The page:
GO Unlimited’s Therapeutic Recreation program, funded primarily by Lovelace UNM Rehabilitation Hospital, features archery, wheelchair basketball, bowling, a monthly support group meeting, and trips to Albuquerque Isotopes baseball games, New Mexico United soccer games, the zoo, the aquarium and much more.

Henthorn has done at least a half-dozen GO Unlimited fishing trips, attended Isotopes and United games with the organization, and participated in nights of bowling.

“You have seven people bowling in wheelchairs and it’s a sight to see,” he said.

There is no charge for the people who operate GO Unlimited, people aged 4 or 5 to 70 years and older.

The organization is mainly supported by contributions from companies, citizen groups and the private sector. The wheelchair-accessible drift fishing boat was funded by a grant from the Kelly Brush Foundation.

“I didn’t have to pay anything except gas money and a motel,” said Henthorn. “This is important for wheelchair users, who often have a steady income. (GO Unlimited) has almost everything – snacks, water, equipment. On fishing trips we ate what we caught and lit the grill at night. “

Doors open

Henthorn was 27 years old when he sustained a spinal cord injury in a motocross accident with a dirt bike.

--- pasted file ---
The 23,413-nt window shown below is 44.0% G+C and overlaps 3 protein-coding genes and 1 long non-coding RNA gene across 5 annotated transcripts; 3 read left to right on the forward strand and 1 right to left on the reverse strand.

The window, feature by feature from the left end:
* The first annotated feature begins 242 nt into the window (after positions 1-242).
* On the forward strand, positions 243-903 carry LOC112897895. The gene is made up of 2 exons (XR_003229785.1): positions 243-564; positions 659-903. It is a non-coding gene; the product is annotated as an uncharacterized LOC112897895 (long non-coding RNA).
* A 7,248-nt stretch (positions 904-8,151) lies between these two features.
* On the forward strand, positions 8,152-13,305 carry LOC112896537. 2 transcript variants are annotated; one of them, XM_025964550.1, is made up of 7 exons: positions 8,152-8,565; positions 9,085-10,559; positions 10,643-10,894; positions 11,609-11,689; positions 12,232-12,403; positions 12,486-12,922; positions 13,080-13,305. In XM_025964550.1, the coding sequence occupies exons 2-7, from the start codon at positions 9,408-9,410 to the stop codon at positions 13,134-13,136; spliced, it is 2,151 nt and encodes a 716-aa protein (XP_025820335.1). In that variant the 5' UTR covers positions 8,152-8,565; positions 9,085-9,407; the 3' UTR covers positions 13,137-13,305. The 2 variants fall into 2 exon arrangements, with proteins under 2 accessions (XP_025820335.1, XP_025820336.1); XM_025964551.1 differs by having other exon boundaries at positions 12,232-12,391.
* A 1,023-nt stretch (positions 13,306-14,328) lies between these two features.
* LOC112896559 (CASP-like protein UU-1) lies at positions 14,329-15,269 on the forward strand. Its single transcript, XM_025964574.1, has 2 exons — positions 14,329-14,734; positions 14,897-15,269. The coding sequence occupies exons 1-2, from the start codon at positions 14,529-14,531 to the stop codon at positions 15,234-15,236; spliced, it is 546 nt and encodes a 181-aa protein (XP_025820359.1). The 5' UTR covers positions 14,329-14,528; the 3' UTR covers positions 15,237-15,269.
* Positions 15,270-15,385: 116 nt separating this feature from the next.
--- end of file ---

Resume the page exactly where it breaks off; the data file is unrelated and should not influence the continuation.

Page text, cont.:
“I’ve been injured for five years,” he said. “I had to give up some things in my life. Some doors close and others open. “

Henthorn grew up hunting and fishing with his father.

“For me, being outside is just as important as physical therapy, exercise and healthy eating,” he said. However, he believes that GO Unlimited’s capabilities are also good for people who are new to outdoor activities.

“Sixteen months after breaking my back, I was back at work (at a grocery wholesaler in Albuquerque) that I had before the accident,” he said. “But other people are not so lucky. I wish more wheelchair users were motivated to go outside because the resources are there.

“When you see that you can relax outdoors, you might think, ‘I can go out and get a job. ‘”

Ready to rock

During a normal year, GO Unlimited offers two to four activities per week, according to Berg. But 2020 wasn’t a normal year. He said the coronavirus pandemic had really hit the program.

“Our therapeutic recovery programs have all but been discontinued,” he said.

KC Henthorn, in front of the boat in a wheelchair, fishing guide Chris Gallegos, oars in the middle, and Global Opportunities (GO) Unlimited founder Dustin Berg on a June float fishing trip on the San Juan River. (Courtesy GO Unlimited)

And apart from trips like the June 20th trip, which is mostly planned as a trial run for the new boat, it wasn’t a great summer for fishing.

“It no longer happens to bring six men together in wheelchairs,” said Henthorn.

Berg said GO Unlimited made the most of downtime by training volunteers and focusing on peer mentoring to connect people with disabilities with resources and with people more experienced in dealing with physical limitations.

Berg was forced to host meetings through Zoom and Google Meet, and found that this way the organization reached a wider audience.

“People from rural New Mexico, Colorado, Kansas, and California have joined us,” he said. “We’ll keep that. This pandemic was unfortunate, but there are silver linings. It’s what you take and make of it. “